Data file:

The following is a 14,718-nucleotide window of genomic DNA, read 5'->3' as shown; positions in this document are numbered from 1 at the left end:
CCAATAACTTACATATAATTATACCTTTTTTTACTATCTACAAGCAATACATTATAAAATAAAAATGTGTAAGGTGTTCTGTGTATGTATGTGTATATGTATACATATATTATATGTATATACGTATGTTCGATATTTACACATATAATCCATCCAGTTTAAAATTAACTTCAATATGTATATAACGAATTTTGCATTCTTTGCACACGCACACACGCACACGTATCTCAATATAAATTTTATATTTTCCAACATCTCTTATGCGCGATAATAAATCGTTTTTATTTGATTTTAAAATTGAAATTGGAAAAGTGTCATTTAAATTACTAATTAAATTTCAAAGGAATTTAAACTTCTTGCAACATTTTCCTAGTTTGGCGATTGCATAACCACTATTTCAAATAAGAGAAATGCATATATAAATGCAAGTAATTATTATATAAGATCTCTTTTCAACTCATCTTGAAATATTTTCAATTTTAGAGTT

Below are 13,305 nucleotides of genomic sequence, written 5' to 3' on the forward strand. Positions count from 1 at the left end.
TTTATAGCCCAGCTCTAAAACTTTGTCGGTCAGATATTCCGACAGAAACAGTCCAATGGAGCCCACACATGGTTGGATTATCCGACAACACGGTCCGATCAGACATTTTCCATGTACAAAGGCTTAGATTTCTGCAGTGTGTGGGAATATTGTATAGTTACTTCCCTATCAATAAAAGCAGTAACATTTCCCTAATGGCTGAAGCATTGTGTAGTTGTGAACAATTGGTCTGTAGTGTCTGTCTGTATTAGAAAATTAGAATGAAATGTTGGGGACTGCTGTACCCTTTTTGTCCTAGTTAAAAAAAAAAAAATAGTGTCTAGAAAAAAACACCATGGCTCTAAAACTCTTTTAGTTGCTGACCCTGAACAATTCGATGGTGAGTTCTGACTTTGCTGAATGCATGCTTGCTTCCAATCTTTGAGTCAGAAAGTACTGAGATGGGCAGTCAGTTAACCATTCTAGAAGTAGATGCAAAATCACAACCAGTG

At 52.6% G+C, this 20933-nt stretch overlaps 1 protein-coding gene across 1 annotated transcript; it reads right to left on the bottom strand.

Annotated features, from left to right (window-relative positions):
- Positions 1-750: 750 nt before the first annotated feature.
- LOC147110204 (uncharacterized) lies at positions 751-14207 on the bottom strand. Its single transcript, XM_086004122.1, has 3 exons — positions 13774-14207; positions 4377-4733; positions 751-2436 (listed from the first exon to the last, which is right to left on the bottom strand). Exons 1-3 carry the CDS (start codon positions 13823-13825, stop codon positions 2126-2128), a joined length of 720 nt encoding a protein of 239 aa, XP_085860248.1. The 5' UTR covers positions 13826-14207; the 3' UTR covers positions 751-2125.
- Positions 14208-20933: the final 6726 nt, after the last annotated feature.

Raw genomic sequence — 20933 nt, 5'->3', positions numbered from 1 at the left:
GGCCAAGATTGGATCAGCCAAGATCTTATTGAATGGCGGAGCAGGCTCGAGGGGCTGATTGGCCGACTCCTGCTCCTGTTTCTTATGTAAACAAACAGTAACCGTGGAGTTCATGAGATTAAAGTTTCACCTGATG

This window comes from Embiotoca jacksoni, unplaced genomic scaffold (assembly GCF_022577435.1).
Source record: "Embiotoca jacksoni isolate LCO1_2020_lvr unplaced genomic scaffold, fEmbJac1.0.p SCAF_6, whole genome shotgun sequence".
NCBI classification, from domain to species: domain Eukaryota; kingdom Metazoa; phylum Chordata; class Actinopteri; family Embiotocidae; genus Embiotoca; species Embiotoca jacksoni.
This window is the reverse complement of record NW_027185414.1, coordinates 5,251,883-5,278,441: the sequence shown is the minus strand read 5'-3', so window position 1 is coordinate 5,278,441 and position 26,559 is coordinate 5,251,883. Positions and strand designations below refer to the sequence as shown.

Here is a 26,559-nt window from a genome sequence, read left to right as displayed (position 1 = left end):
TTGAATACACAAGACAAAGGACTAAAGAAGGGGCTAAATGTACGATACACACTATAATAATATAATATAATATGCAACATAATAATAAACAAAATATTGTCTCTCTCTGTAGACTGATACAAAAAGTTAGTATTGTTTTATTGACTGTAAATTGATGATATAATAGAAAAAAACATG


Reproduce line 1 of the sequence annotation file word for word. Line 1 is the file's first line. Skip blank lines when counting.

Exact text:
The following is a 14,718-nucleotide window of genomic DNA, read 5'->3' as shown; positions in this document are numbered from 1 at the left end: